Although I work in a school; a great portion of my time is spent interacting with adults; parents, teachers, college admissions reps, coaches, administrators, counselors, social workers, law enforcement, and did I mention parents? As you probably are a parent yourself (as am I), you know that parents come from all walks of life; street smart, farm-hand, business exec; college professor, stay-at-home mom, military dad, and thousands of other career and non-career descriptors.
I get to spend a larger portion of my time however with America’s greatest resource. Our youth. These gals and guys are the biggest reasons why I love my job. Almost every day some kid impresses me in some way, with their accomplishments, resolve through hardship, demonstration of respect toward one another, or just plain good manners.
This may not seem like a big deal at first thought but let’s look deeper. In my role as a school counselor, I may be interacting with an adult one minute and the next minute I’ve got a 16 year old standing in my office doorway seeking advice, help, or support in some way. All day, every day, I’m switching between interactions with adults and teens; constantly.
There are times when I’m amazed at the resolve that some of these kids have shown through hardships compared to seasoned adults I know. There are times when I’m awed at the personal discipline and time-management ability a kid has who is taking AP classes, working part-time to give money to mom, holding a 3.8 GPA, and playing a varsity sport. There are times when I’m inspired by the kid who is so optimistic and full of forgiveness after suffering some horrible situation at the hands of an adult. There are times when I marvel at the brilliance of the high-schooler who is so smart that she has requested to take all classes at the university for her 11th and 12th grades where she’s out scoring most of the adults in her classes. I’m still stunned at the athletic ability of my one student who qualified for the U.S. Olympic trials displaying athleticism far greater than his adult competitors while doing his high school studies at night and on the weekends. I’m honored when a kid takes the time to write a simple thank you card for helping in some way; when all I’ve done is my job. I’m grateful when a teen handles a volatile situation with self-control; at times, more self-control than some adults I know.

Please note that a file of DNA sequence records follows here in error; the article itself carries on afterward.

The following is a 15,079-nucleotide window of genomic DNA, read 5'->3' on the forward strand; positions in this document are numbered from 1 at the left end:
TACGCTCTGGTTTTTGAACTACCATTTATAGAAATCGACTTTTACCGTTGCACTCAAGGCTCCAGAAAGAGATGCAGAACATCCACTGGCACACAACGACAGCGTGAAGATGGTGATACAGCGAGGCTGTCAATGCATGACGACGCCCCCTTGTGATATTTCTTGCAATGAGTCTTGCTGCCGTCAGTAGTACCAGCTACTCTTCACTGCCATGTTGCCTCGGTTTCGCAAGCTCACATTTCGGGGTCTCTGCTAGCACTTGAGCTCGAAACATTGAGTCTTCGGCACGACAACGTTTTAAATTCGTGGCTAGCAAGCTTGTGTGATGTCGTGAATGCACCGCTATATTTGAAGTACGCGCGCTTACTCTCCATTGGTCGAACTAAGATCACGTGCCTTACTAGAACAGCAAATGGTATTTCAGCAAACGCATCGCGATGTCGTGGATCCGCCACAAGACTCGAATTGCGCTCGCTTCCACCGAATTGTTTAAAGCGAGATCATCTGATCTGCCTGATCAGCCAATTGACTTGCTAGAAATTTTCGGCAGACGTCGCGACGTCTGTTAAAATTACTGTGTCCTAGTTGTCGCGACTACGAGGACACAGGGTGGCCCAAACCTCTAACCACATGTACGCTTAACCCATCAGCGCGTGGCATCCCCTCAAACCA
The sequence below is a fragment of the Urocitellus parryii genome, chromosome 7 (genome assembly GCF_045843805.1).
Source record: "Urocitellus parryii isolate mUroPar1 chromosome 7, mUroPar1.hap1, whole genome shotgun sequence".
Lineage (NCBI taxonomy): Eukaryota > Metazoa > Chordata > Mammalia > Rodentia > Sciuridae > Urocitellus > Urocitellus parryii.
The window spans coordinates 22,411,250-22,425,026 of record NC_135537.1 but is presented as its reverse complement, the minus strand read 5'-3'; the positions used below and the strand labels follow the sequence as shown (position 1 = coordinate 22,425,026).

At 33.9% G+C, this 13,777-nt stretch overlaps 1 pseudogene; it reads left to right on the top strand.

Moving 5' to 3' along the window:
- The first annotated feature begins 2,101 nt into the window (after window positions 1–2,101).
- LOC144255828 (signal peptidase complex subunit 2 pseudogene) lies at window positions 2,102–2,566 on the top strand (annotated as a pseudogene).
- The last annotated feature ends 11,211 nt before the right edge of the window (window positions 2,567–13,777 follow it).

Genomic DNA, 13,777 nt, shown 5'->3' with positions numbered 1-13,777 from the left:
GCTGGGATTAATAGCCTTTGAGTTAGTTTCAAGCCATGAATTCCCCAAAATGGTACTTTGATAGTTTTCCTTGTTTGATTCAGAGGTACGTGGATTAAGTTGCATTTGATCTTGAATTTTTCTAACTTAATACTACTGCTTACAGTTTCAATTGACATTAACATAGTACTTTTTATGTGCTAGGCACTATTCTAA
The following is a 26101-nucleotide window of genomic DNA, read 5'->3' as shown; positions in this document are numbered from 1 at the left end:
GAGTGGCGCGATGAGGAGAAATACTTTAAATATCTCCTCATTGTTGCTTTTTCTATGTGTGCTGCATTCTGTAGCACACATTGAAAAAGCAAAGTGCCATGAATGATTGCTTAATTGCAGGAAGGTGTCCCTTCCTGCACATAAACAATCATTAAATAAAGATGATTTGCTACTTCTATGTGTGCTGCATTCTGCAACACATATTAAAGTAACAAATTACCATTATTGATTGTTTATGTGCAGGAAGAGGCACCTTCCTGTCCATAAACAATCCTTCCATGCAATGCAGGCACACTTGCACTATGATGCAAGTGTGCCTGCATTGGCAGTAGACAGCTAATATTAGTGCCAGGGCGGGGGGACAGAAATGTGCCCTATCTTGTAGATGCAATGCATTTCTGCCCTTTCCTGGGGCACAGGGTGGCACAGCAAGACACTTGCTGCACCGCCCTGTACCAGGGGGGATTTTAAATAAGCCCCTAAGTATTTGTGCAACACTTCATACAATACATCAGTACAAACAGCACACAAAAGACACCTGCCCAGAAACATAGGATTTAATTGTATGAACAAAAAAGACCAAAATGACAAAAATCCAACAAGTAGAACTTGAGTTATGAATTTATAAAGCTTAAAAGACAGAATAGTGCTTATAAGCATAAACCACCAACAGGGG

That’s why I love my job; because I get to be a part (albeit a small part), of the growth and development of America’s greatest resource; our youth. They are nothing short of admirable in some way, every single one of them.
In my 17th year as an educator (4 years as a teacher, 2 years as a research assistant, and 10 years as a school counselor). I’m humbled and honored every time a former student contacts me to let me know that they are now working on their doctorate, or they are now serving in the military, or they just want to say hi.
I love my job because I get to be inspired, awed, encouraged, and amazed every day. Of course there are days when the kids drive me up a wall, but those aren’t bad days because well, they are kids after all and there is still plenty room for growth!